College joins brain gain
With her degree from the Marshall-Wythe School of Law in hand, Susan Lu ’14 will return to China to search for jobs through a program created to reverse China’s brain drain.
The flight of human capital, or “brain drain,” is a phenomenon that, for better or for worse, impacts job markets, communities and development in all parts of the world. But now the trend is reversing, leading educated individuals back to their home countries.
For China, reversing the brain-drain and thus creating a “brain gain,” will improve its economy. The country has created a program that funds Lu’s education at the College of William and Mary under the agreement that she will return to finish the rest of her degree in China and search for a job domestically.
According to Lu, Chinese students are often forced to look abroad for a post-grad education in order to make themselves more competitive domestically.
“In China there is only undergraduate law school, and here, only graduate law school,” Lu said. “I came here to add more dimension to my degree.”
According to the Pulitzer Center on Crisis Reporting, China had previously owned the world’s largest brain drain but has created incentives to attract the millions of citizens who have left the country in recent years.
Even the College continues to play a big role in the international brain drain. With various student exchange programs and professors from abroad in just about every department, the College attracts those looking for various educational opportunities that may surpass those of their native country.
According to the Wendy and Emory Reves Center for International Study, the College’s international community consists of over 400 undergraduate and graduate students and over 100 faculty members and scholars each year.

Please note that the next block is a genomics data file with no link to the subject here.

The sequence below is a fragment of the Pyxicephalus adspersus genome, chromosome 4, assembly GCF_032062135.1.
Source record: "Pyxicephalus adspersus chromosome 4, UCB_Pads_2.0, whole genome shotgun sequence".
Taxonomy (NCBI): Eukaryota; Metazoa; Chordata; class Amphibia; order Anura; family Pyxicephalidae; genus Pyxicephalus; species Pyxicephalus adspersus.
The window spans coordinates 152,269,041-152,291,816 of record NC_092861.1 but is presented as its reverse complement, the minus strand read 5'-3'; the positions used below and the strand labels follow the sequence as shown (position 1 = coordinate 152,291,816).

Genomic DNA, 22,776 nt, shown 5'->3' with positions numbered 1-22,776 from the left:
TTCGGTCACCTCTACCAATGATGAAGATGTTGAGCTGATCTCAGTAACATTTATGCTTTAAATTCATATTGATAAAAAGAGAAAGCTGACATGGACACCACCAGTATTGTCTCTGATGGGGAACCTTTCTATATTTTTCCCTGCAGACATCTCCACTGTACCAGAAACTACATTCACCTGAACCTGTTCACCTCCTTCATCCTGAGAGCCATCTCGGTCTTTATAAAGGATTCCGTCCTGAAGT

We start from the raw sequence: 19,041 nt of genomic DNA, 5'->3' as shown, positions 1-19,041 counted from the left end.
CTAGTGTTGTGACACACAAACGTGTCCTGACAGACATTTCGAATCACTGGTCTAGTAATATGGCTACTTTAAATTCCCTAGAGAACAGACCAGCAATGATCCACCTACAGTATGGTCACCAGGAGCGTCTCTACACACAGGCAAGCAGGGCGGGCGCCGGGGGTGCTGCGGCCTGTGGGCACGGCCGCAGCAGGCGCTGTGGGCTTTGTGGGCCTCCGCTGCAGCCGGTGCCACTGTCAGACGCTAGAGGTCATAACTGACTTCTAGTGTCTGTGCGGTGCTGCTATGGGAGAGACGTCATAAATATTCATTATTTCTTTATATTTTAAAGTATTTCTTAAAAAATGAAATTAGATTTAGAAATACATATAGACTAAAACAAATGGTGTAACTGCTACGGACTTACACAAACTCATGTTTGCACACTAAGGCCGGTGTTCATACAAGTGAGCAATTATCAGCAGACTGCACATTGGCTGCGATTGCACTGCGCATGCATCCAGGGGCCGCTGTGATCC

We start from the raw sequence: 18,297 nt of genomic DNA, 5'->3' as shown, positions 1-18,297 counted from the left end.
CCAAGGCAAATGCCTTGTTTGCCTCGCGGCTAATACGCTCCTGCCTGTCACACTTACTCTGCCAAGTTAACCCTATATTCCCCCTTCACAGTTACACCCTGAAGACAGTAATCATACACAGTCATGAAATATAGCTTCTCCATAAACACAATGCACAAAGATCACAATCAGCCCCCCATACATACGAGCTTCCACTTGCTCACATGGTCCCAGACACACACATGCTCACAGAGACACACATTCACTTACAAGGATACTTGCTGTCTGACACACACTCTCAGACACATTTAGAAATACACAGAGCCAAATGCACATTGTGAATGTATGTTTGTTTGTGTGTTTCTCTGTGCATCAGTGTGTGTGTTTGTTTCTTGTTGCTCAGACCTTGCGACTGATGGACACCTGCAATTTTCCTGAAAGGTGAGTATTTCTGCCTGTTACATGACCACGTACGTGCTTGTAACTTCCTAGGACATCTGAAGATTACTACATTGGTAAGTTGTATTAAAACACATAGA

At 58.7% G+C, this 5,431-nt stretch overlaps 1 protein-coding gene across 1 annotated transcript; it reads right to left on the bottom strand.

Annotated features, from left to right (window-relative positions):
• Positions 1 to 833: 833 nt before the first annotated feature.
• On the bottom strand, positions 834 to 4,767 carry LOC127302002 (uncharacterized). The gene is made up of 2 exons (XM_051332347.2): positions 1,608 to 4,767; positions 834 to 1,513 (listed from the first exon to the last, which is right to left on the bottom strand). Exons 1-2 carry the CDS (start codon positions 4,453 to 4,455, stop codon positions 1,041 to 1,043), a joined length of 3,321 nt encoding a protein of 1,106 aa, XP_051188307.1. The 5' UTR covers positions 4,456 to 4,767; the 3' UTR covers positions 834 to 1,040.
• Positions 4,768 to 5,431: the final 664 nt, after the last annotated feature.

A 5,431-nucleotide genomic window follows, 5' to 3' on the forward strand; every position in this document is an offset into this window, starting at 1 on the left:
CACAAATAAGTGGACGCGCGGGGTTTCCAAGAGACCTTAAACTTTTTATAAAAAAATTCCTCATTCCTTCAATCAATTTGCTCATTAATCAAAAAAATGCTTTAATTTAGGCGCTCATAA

The College’s international professors are often attracted by economic incentives to teach at American universities. Professor Nicolas Medevielle, who originally planned on staying in the United States for only a year, decided to remain and pursue his Ph.D. partly because of greater funding and teaching positions.
“Getting a position in French universities is extremely hard,” Medevieille said. “French universities produce more Ph.D.’s than they’re able to hire, so my chances of becoming a professor in France were close to nil.”
Countries like France do not have the tradition of educational funding for private donors. As a result, individuals from abroad seek degrees and teaching jobs in places like the United States and Great Britain, where funding for these pursuits far exceed the international norm.
Danny Yates ’12 J.D. ’14, whose post-quake Haiti initiative, the Hinche Scholars Program, brought four Haitian students to study at a Richmond community college, explains the project’s attempts at creating a brain gain. The attempts are modeled after those of Jean-Louis LeFort, a Haitian philanthropist who got his degree in the US, then returned to Haiti and sponsored church and orphanage renovations.
“Our hope is that our students make contacts and skills, return back home, and leverage what they’ve developed here for humanitarian projects back home,” Yates said.
Nevertheless, Yates noted that the brain drain has a great impact on the individual and that it is not always an achievable goal for developing countries.
“Haiti is one of the worst countries for people to return to, with fewer than 10 percent going back once they’re out,” he said. “That’s why they’re so reluctant to give student visas to people from developing countries. The rate of return is astonishingly low because a blue-collar job here provides more for a family, or even a village, than most jobs back home.”
When Jean-Louis LeFort returned to Haiti with a college degree, he was unable to find the necessary economic opportunities. For countries like Haiti, the attempts to sustain a brain gain have failed, with few opportunities remaining for people like LeFort.
“Even LeFort, our model for the project, now lives in substandard conditions,” Yates said.